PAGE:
4. What is silence and how has it silenced the poet?
Ans. There is nothing to say because the poet has lost her mother and her lovely smile forever. She is left without words. The poet’s mother’s death has silenced the poet.
5. ‘Each photograph is a memory.’ Justify the statement in light of the poem.
Ans. Photographs are memories for lifetime purposes that are captured and retained. “A Photograph” by Shirley Toulson captures one such time when her mother was young and she and her cousins had gone on a beach holiday. Mother and her cousins are gone these days, but even after thirty years later the photograph succeeds in bringing those memories back. The mother’s laughter as she watched the photograph became a past incident. But the photograph enables the poet, through the picture captured thirty years ago, to recall and revive the laughter. Photographs are therefore memories of bygone days.
6. What does the word ‘cardboard’ denote in the poem? Why has this word been used?
Ans. The cardboard is a very hard and stuff paper. It is a part of a photo frame that keeps the picture intact. In her poem,’ The Photograph,’ the poet has ironically used it. This cardboard helps to keep the photograph of the 12-year-old girl safely intact who herself was of a temporary nature.
7. What has the camera captured?
Ans. The camera had captured a phonograph of the three young ladies. One of them was the pretty face of the poet’s mother who was a young lady of twelve around that time. The other two were the smiling faces of the two cousins- Betty and Dolly. They hold the hands of the mother of the poet.
8. What has not changed over the years? Does this suggest something to you?
Ans. Nature has not changed over the years. It symbolizes eternity, immortality and permanence. Human life is temporary and ephemeral in nature, and nothing can erase this bare reality. In the poem, we see only the sea has not changed. The pretty faces and the feet of the three young girls have greatly changed with time.
9. The poet’s mother laughed at the snapshot. What did this laugh indicate?
Ans. The poet’s mother laughed at the photo taken years earlier. She and her two little cousins stood holding each other’s hand in the photograph. She laughed at them all because she found it so hilarious that they had dressed up heavily for the beach. They might have looked funny to her. Their laughter showed the spirit of youth.
10. What is the meaning of the line “Both wry with the laboured ease of loss”
Ans. Both the mother and the poet experienced a great feeling of loss. The mother lost the innocence of her childhood and the youthful spirit captured by the photograph a few years ago. The poet, on the other side, has lost her mother’s smile, which has become a thing of the past. She also lost her mother later.
11. What does “this circumstance” refer to?
Ans. The’ circumstance’ here relates to the death of the poet’s mother. Her deceased mother’s photograph makes the poet nostalgic and brings sad emotions from the past. But the poet has nothing to say about the circumstance because death is inescapable.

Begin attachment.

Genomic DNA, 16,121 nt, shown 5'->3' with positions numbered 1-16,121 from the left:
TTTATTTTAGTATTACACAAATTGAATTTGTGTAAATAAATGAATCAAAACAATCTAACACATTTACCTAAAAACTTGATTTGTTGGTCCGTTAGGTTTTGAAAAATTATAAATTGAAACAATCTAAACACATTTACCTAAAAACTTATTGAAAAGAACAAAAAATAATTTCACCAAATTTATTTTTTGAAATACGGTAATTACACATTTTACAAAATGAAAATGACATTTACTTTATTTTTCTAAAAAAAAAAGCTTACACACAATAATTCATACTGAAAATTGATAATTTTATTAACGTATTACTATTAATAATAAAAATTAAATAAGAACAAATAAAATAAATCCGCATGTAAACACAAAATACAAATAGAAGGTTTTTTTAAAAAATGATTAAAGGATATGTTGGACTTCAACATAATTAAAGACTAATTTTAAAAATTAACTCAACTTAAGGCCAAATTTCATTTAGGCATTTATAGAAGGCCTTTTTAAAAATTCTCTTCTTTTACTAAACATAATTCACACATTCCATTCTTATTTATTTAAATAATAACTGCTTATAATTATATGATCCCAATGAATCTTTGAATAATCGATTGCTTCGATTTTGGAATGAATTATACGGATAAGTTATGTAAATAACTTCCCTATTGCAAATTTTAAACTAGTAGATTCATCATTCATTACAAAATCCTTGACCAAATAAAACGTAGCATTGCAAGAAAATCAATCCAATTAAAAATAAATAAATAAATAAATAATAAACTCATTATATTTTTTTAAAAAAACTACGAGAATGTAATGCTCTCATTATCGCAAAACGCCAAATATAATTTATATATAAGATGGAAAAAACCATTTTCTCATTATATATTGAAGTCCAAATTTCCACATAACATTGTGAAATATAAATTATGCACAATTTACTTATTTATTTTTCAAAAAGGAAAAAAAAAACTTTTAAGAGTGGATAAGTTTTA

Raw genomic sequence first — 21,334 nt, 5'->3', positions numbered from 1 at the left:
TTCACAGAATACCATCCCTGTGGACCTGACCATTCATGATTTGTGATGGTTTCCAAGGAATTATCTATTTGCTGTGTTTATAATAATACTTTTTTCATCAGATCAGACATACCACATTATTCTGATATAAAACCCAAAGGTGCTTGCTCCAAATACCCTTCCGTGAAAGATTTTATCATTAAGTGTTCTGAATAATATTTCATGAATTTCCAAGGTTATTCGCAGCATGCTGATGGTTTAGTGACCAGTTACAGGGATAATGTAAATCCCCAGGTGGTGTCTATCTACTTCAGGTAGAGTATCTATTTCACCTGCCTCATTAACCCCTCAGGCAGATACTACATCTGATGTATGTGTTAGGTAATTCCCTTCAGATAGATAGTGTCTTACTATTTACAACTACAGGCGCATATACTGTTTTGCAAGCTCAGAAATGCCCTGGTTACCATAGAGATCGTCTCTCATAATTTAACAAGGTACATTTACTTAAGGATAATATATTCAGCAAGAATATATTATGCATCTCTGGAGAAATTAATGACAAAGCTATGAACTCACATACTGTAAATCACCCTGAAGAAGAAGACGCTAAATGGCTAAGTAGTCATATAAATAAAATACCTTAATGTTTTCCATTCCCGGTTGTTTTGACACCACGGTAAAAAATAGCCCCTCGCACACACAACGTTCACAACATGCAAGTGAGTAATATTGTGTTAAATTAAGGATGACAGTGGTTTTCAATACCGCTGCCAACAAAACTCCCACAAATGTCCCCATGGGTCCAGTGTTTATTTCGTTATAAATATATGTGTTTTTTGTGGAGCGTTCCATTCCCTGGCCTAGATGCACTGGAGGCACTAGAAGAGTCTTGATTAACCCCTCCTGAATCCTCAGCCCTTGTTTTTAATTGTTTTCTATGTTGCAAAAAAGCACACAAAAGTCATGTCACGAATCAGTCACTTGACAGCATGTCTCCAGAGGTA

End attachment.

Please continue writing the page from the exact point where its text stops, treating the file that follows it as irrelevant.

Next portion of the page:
12. The three stanzas depict three different phases. What are they?
Ans. The first stanza demonstrates the mother of the poet as a woman of twelve with a beautiful smiling face. Then she paddles on a beach with her two cousins girls. All of them have a happy youthful laugh. This is before the birth of the poet. The second phase depicts the middle-aged mother laughing at her own long-recorded snapshot. The third phase portrays her mother’s death silence on the poet’s face.
STANZA – 1
The cardboard shows me how it was
When the two girl cousins went paddling,
Each one holding one of my mother’s hands, And she the big girl- some twelve years or so.
a. What does the ‘cardboard’ show the poet?
Ans: The’ cardboard’ displays the scene with three women on the sea beach to the poet.
b. Why did the two girl cousins hold one of the poet’s mother’s hands?
Ans: As the poet’s mother was the big girl,’ that is, the eldest of the three girls so the brothers of the two girls hold one of her hands.
c. How old was the oldest girl among the three cousins?
Ans: Among the three cousins, the oldest girl was some twelve years old.
d. How did the girls go to the sea beach?
Ans: The girls went to the sea beach ‘paddling’. It means walked barefooted in the shallow water.
STANZA – 2
Now she’s been dead nearly as many years As that girl lived. And of this circumstance There is nothing to say at all. Its silence silences.
a. How long has the poet’s mother been dead?
Ans: The poet’s mother has been dead for about twelve years.
b. What is the meaning of the word ‘circumstance’ in the poem?
Ans: The word ‘circumstance’ in the poem means the death of the poet’s mother.
c. Why is there nothing to say at all?
Ans: The poet has lost her mother and her beautiful smile forever. Therefore there is nothing to say at all.
d. What silences the silence?
Ans: The silence of the death silences the silence.
Q. Write answers of the following questions in about 40 words each: (2 marks each)
a. Describe the three girls as they pose for the photograph?
Ans: The three girls came to the sea beach to be photographed by their uncle. The older cousins held the elder cousin’s hands. They smiled through their hair as they stood still for a photograph.
b. Why would the poet’s mother laugh at the snapshot?
Ans: The poet’s mother would laugh at the snapshot because she found it so hilarious that they had dressed up heavily for the beach. It revived her memories of bygone happy days on the sea beach and the amusing way in which they were dressed for the beach.
c. What are the losses of the poet’s mother and the poet?
Ans: The poet’s mother’s loss is of her old happy days on the sea beach while the loss of the poet is the beautiful smile of her mother as she is now dead.
d. The entire poem runs through the lament of loss of something near and dear. Which feeling is presented prominently here?
Ans: The nostalgic feeling is presented prominently in the poem.